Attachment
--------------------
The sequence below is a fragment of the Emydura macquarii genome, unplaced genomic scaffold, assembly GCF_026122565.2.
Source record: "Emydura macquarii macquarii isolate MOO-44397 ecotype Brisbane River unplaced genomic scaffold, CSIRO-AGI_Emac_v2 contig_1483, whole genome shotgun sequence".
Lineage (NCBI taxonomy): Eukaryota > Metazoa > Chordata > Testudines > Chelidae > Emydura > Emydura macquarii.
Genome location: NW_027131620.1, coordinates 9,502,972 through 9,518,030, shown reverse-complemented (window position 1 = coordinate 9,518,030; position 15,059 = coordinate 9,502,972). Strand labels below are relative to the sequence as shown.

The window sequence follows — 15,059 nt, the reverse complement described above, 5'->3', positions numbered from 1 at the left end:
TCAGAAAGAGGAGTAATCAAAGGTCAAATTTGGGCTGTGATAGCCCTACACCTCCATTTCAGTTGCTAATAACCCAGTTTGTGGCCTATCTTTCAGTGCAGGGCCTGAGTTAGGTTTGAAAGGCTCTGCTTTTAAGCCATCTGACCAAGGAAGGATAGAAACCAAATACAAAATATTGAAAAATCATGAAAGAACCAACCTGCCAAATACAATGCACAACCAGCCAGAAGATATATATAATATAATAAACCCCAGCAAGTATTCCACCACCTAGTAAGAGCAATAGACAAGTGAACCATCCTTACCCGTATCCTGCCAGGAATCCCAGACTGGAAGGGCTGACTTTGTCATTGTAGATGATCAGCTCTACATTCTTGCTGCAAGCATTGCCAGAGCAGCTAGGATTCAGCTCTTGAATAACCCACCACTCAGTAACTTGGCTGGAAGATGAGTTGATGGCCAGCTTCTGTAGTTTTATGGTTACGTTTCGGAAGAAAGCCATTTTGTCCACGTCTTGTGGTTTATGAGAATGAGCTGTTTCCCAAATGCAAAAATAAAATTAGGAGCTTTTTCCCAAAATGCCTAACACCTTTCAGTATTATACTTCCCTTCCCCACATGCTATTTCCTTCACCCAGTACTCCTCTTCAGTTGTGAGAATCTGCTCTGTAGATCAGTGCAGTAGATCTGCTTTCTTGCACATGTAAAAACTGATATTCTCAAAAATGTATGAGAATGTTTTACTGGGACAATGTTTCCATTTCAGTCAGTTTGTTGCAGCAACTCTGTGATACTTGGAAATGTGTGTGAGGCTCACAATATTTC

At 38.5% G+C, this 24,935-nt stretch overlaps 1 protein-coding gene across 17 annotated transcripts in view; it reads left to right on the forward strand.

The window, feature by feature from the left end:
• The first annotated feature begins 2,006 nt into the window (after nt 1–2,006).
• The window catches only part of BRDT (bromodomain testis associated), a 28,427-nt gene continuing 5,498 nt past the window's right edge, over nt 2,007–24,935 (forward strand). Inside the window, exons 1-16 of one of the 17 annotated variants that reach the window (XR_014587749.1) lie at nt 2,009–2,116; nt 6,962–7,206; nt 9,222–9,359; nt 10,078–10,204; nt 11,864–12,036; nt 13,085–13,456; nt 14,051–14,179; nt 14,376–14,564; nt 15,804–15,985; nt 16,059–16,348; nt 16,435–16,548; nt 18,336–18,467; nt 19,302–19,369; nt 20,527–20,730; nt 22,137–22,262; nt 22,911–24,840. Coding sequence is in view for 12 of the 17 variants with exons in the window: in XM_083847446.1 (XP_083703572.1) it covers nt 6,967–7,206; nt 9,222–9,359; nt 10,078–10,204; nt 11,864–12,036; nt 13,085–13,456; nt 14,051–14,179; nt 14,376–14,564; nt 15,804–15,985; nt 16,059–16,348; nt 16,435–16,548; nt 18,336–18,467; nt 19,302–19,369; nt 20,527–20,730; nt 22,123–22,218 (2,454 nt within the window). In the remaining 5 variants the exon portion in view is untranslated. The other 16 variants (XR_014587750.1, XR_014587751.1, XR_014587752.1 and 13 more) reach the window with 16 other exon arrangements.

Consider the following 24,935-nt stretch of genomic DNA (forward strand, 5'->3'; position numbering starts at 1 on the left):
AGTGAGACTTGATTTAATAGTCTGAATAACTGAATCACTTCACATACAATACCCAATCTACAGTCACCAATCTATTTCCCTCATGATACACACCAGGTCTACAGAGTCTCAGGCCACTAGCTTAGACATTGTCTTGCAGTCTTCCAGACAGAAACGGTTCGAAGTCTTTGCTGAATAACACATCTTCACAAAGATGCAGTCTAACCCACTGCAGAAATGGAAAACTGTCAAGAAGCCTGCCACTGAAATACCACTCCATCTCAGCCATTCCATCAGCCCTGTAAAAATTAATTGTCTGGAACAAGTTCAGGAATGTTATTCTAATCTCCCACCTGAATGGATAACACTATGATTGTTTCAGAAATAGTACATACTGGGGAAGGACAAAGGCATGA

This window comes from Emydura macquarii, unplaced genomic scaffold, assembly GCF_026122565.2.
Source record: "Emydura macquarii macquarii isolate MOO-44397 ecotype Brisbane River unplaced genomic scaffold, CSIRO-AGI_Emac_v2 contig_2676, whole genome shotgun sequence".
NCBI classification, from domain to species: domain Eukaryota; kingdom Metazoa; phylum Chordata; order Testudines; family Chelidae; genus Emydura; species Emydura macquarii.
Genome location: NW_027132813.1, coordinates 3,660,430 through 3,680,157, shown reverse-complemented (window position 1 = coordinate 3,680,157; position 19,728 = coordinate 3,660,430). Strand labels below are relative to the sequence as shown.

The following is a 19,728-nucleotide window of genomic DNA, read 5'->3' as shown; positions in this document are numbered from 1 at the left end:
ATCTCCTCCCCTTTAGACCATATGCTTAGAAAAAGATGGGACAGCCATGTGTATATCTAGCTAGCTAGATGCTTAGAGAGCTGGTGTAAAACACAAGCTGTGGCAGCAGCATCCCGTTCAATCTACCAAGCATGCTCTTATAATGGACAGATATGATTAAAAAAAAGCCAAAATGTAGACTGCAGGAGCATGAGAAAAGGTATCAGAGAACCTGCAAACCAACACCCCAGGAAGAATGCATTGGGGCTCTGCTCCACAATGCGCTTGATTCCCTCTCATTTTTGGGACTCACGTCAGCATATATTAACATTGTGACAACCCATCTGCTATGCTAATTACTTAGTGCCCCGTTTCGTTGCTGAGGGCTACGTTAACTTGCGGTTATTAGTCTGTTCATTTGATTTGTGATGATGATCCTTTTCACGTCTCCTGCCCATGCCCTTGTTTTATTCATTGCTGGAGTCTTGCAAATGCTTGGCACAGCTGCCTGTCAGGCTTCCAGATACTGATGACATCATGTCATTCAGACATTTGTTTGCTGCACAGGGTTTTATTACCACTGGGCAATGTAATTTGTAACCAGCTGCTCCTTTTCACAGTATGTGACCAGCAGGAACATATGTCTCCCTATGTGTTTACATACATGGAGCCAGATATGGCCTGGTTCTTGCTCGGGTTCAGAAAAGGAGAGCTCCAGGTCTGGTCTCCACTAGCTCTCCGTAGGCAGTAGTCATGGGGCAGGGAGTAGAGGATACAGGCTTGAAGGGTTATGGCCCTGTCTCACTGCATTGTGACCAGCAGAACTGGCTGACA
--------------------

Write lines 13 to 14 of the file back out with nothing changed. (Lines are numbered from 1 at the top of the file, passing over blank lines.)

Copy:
This window comes from Emydura macquarii, unplaced genomic scaffold, assembly GCF_026122565.2.
Source record: "Emydura macquarii macquarii isolate MOO-44397 ecotype Brisbane River unplaced genomic scaffold, CSIRO-AGI_Emac_v2 contig_2676, whole genome shotgun sequence".